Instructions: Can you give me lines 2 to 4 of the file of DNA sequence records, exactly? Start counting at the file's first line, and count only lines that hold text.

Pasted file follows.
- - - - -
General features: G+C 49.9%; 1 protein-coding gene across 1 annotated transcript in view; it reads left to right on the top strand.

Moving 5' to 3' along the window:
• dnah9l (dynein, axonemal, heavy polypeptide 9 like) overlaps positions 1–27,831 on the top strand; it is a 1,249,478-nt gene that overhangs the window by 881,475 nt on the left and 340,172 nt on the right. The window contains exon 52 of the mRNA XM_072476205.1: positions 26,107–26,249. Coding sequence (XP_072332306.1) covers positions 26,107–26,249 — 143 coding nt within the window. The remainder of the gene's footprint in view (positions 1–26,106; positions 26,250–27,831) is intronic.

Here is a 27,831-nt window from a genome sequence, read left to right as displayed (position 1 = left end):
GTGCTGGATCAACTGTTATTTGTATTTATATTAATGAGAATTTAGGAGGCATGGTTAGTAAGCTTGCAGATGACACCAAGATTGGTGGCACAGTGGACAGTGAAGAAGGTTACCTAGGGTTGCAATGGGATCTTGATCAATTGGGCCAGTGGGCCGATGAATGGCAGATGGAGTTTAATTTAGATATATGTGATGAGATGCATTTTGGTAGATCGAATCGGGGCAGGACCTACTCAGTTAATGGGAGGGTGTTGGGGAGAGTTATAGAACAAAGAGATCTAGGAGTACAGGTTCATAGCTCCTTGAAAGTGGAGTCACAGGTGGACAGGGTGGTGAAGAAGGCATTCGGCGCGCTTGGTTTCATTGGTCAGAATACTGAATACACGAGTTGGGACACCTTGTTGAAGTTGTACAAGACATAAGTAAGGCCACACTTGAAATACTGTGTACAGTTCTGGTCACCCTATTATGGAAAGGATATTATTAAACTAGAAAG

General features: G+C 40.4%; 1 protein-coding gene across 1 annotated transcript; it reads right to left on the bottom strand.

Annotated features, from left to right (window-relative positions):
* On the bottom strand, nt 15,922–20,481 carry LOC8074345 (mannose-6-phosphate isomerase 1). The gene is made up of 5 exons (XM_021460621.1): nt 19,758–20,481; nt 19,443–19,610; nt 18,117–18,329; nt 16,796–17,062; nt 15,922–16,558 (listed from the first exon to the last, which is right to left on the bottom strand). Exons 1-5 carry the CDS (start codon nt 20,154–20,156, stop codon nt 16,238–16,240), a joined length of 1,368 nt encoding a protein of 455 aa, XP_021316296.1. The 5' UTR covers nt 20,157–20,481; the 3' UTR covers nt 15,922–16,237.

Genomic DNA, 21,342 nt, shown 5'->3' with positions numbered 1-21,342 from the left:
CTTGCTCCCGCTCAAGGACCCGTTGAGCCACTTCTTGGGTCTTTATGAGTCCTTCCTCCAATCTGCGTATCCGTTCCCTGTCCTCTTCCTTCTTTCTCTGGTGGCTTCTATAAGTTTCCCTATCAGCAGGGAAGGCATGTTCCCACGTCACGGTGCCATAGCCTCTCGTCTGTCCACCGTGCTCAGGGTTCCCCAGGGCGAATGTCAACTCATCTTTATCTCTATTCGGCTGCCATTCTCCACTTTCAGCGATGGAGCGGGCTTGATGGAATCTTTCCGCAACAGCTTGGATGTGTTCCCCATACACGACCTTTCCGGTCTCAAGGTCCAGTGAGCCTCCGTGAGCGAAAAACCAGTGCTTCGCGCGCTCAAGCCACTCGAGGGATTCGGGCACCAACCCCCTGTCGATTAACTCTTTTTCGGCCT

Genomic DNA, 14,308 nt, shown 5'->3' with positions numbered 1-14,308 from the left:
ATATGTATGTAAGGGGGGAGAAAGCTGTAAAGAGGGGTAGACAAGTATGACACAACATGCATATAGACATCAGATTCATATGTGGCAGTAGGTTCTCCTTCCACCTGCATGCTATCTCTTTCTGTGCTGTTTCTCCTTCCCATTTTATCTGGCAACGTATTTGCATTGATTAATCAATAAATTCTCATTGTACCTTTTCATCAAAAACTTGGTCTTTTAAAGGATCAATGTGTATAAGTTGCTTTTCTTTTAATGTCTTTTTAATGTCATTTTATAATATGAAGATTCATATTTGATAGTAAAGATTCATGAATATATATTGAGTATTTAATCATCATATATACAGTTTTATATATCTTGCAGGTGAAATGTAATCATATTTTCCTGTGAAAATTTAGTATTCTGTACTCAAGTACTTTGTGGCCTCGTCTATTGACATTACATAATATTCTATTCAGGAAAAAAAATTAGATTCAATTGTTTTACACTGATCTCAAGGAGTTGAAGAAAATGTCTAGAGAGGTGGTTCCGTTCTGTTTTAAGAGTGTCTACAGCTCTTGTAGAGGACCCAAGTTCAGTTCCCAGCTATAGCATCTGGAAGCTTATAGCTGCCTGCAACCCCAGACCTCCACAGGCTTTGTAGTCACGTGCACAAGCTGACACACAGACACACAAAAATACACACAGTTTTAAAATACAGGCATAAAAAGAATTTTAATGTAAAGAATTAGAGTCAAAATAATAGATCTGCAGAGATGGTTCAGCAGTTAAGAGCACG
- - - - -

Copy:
Moving 5' to 3' along the window:
• dnah9l (dynein, axonemal, heavy polypeptide 9 like) overlaps positions 1–27,831 on the top strand; it is a 1,249,478-nt gene that overhangs the window by 881,475 nt on the left and 340,172 nt on the right. The window contains exon 52 of the mRNA XM_072476205.1: positions 26,107–26,249. Coding sequence (XP_072332306.1) covers positions 26,107–26,249 — 143 coding nt within the window. The remainder of the gene's footprint in view (positions 1–26,106; positions 26,250–27,831) is intronic.

Here is a 27,831-nt window from a genome sequence, read left to right as displayed (position 1 = left end):